Greece Redirecting European Bank-Buffer Funds: How It Might Work

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The euro area might allow Greece to use 9 billion euros of unused bank-rescue funds for current expenditure as the anti-austerity government of Prime Minister Alexis Tsipras, pictured, seeks to avert a default.

The euro area might allow Greece to use 9 billion euros of unused bank-rescue funds for current expenditure as the anti-austerity government of Prime Minister Alexis Tsipras, pictured, seeks to avert a default.

Photographer: Kostas Tsironis/Bloomberg

As Greece’s financial health gets ever more parlous, the option of using bank-bailout funds for purposes other than bolstering the country’s lenders looms large. Here are some pointers on how it might work and background:

* Any euro-area decision to let Greece redirect funds allocated for bank recapitalizations would require unanimous approval by the 19-nation currency bloc’s finance ministers.

Of the 240 billion euros ($263 billion) in international aid pledges for Greece since 2010, 50 billion euros have been set aside exclusively for Greek lenders. The bank-rescue package has 10.9 billion euros of leftover funds, which are parked at the European Financial Stability Facility in Luxembourg.

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The euro area might allow Greece to use 9 billion euros of unused bank-rescue funds for current expenditure as the anti-austerity government of Prime Minister Alexis Tsipras seeks to avert a default, Spain’s Cadena Ser radio reported on Tuesday, citing European officials it didn’t identify. This step would allow the existing aid program for Greece to be extended for several months beyond June, according to Ser, which said Tsipras would have to accept 70 percent of the creditors’ conditions in return.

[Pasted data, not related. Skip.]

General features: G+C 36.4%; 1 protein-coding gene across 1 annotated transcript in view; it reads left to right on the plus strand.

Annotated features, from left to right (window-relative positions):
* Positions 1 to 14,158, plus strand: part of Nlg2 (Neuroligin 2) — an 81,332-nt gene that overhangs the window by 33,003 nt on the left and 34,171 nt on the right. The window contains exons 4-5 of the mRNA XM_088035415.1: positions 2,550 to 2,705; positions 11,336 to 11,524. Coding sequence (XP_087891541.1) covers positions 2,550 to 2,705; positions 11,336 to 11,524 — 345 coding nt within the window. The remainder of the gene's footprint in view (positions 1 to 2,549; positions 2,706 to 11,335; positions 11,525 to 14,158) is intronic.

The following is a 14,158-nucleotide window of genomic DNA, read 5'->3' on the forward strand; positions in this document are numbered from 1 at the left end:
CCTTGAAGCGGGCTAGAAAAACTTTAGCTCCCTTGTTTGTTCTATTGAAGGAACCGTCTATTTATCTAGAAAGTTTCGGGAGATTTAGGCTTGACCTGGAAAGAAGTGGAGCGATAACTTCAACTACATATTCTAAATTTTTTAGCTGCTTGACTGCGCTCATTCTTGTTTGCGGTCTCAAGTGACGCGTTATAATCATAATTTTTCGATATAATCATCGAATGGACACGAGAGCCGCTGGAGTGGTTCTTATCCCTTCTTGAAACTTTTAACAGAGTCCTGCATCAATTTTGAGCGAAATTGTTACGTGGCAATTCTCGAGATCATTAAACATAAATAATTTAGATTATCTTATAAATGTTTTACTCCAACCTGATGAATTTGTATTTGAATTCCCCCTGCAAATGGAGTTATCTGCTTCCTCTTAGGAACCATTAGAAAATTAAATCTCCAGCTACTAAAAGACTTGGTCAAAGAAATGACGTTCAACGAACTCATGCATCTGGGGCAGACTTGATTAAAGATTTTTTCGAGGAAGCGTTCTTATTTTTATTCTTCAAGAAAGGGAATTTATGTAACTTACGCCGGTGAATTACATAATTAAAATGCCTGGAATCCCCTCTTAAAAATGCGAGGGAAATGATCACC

A spokesman for the EFSF declined to comment on the Ser report when reached by telephone.

* Should the euro area opt to let Greece use any of the 10.9 billion euros of unused bank-recapitalization funds for other purposes, parliamentary approval would also be required in some countries, including Germany and the Netherlands. That’s because the step would involve a change in the terms for using aid controlled by the EFSF, the euro area’s temporary rescue fund.

Under the current terms for using the 10.9 billion euros, the money can go only for bank recapitalization and resolution costs and any release of it requires both a request from the European Central Bank and the unanimous approval of euro-area finance ministers.

* The idea of using the buffer for other purposes has been floated before. Last year, as the previous Greek government under Premier Antonis Samaras was seeking to exit the country’s rescue and replace it with a safety net known as a precautionary credit line, the possibility was raised of using the recapitalization funds for the safety net.

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